Part 4 – Life After Transplantation
After my transplant I would wake up in the morning and think, I don’t have to plan my schedule today; there is no dialysis that needs to happen today, tonight, tomorrow. It was an incredibly liberating feeling. For the first few weeks I would even catch myself trying to plan when I had to get home and dialyze before I remembered that I don’t have to worry about that anymore.
It was a time where I felt totally blessed and at ease.
As I adjusted to my new normal though a few funny things happened. Things that you forget about while you are on dialysis. Most people don’t know this, but it’s common to lose taste in your taste buds when you are on dialysis. Not long after my transplant surgery, I couldn’t believe how good everything tasted. My mom thought I was crazy, but the same foods I was eating while on dialysis, I was eating now, and everything tasted so good! On top of being able to actually taste my food for the first time in nine years, I was also given a completely unrestricted diet. I was able to eat what I liked to get my body back on track and get those nutrients that I needed to resume normal activities.
The other part was that I had stopped producing urine 5 years prior to my transplant. The bladder however is a muscle, and just like other muscles in the body if you stop exercising it, it gets smaller and weaker. After my surgery I probably had to go to the bathroom 30-40 times a day. My mom joked that we should have to put more money aside in our budget for extra toilet paper. It seems weird, but it is a happy moment for me whenever I use the restroom because I know my body and kidneys are working as they should.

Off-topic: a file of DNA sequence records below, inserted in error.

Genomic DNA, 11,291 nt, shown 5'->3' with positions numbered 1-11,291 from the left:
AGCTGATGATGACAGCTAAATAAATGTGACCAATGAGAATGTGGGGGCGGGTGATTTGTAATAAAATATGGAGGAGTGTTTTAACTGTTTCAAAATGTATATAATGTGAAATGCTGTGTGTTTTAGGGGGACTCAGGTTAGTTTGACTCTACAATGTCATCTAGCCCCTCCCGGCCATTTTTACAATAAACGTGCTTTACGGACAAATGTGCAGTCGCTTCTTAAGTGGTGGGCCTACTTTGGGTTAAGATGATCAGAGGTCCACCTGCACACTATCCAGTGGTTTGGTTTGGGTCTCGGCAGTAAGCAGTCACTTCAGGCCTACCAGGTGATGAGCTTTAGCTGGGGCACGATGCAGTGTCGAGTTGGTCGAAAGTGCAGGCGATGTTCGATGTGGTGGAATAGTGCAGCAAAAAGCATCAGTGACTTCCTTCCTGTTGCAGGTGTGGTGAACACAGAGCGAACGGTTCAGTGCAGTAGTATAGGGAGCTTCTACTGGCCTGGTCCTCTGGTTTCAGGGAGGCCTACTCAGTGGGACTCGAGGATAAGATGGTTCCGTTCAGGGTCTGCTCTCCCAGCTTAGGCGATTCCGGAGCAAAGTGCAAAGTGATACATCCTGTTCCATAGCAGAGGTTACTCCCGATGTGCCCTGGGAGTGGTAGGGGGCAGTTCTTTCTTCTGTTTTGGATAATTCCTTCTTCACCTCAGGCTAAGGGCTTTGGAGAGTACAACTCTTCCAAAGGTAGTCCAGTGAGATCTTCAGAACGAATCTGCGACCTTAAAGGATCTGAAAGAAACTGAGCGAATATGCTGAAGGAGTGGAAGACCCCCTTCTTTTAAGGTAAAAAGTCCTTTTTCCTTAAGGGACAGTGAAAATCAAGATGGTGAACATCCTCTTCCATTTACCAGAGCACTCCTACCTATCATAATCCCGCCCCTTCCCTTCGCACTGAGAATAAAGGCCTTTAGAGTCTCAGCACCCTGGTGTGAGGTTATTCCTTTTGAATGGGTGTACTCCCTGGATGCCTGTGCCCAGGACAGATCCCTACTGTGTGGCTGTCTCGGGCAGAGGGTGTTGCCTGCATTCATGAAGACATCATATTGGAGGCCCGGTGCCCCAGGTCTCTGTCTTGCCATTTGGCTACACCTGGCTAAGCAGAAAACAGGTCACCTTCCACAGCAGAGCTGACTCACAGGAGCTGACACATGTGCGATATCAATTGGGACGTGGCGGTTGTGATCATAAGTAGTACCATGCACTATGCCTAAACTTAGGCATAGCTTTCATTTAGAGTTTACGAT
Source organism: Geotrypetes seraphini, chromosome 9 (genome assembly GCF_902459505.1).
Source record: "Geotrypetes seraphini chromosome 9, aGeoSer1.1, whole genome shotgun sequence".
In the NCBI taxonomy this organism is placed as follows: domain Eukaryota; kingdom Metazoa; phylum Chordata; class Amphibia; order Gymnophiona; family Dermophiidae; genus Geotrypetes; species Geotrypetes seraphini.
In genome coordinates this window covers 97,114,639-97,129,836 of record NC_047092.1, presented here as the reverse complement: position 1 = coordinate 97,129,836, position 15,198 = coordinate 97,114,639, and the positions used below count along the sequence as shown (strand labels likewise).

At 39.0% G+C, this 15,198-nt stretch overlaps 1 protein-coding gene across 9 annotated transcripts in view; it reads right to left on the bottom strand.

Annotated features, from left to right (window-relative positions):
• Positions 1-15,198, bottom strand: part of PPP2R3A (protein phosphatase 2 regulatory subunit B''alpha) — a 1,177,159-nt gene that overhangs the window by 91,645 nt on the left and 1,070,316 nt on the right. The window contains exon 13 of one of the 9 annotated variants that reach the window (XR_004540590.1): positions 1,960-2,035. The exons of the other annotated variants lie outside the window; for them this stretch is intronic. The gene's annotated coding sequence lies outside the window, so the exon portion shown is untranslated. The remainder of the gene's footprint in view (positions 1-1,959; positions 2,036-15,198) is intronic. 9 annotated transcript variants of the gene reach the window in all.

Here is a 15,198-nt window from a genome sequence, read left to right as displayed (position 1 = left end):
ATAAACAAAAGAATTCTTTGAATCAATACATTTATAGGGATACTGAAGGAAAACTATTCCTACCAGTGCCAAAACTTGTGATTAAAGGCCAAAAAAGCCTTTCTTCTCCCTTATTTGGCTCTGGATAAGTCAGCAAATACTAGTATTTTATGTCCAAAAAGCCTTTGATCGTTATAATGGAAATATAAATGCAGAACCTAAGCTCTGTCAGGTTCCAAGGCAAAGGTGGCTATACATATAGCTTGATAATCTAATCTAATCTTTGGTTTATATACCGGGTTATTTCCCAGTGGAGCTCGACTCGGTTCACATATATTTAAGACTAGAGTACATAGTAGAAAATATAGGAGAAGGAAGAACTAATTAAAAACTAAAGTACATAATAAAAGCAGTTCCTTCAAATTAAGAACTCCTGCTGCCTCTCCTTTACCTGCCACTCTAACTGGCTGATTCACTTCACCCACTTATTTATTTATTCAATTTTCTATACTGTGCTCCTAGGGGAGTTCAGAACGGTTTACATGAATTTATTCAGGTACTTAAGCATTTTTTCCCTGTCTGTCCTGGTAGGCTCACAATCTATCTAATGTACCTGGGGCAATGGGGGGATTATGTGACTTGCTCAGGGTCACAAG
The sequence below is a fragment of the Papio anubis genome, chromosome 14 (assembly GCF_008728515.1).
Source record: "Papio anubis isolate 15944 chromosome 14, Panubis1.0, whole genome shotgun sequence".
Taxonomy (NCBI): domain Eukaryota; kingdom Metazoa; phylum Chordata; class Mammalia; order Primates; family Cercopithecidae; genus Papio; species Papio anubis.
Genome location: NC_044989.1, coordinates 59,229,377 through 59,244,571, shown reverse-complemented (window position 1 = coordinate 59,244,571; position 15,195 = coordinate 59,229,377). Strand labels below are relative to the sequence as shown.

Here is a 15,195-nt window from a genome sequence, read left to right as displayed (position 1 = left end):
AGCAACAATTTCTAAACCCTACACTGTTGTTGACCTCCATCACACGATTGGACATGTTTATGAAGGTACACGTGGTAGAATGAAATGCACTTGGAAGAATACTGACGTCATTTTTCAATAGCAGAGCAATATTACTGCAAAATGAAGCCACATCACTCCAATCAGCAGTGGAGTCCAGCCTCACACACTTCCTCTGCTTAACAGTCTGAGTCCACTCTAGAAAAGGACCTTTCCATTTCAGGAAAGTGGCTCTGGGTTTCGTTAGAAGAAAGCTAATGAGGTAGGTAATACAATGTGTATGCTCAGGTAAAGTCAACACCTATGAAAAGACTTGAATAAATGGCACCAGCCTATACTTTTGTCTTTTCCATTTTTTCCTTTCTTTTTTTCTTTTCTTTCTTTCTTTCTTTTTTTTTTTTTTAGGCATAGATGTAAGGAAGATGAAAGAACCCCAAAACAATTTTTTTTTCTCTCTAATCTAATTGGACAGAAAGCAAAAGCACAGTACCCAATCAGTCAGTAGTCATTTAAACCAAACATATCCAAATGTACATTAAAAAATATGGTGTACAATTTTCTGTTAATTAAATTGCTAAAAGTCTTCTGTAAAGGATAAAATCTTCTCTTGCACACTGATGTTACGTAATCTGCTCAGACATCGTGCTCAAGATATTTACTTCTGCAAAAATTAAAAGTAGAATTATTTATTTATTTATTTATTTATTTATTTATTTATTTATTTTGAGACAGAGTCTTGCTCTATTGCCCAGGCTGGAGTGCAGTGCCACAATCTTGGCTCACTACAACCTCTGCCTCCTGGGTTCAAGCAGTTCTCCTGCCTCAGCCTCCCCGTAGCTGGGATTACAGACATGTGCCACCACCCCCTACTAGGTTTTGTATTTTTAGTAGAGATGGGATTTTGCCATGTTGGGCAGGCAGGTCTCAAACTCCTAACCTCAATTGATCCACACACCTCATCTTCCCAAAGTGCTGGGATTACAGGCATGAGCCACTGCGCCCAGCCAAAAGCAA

I don’t know if there is any science to this, but I also feel like I have adopted pieces of her as well. I used to hate exercising, but Noemi was always exercising and running, and I suddenly adopted a new outlook on exercise. Noemi also doesn’t like to eat beans and I found after my transplant I didn’t crave them or like them anymore. Certain things like that made me feel as though we had an even deeper connection and bond together.
My journey has been a long and emotional but blessed one. The connection that I have with Noemi is deeper and closer than ever. After going through this together I felt like I just wanted to be near her and talk to her. Right after the surgery we probably called each other every other day to check in and see how the other was doing. She has shared in part of my story. As much as it is an emotional connection it is also a physical connection too. I share a part of her and part of her genetics.
We joke that now I can be considered one of her daughters. It is incredibly humbling as well to think someone put aside their life and took a piece of their body to give to me, so I might have a chance at a better future. There is nothing else I can say other than, she helped me get my life back and I will always share a special connection to her.
Donating a kidney was an incredible process. I looked at it as a way that I could help Maria, a person who I knew and loved, when she really needed me. Donation was scary and at times difficult and emotional, but when I talk to others about organ donation now I tell them about how beautiful the process is. By donating my kidney to Maria, I was able to help her regain her health, her quality of life, and her spirit. How wonderful to know you have changed someone’s life for the better, to help someone live a full life again.
There is a shared unity between us that I know we will carry for the rest of our lives. There is a bond and closeness that forms. We share a piece of each other. She has my kidney but the lessons she has taught me about faith, friendship, and perseverance even at the darkest of times, is something I will carry with me.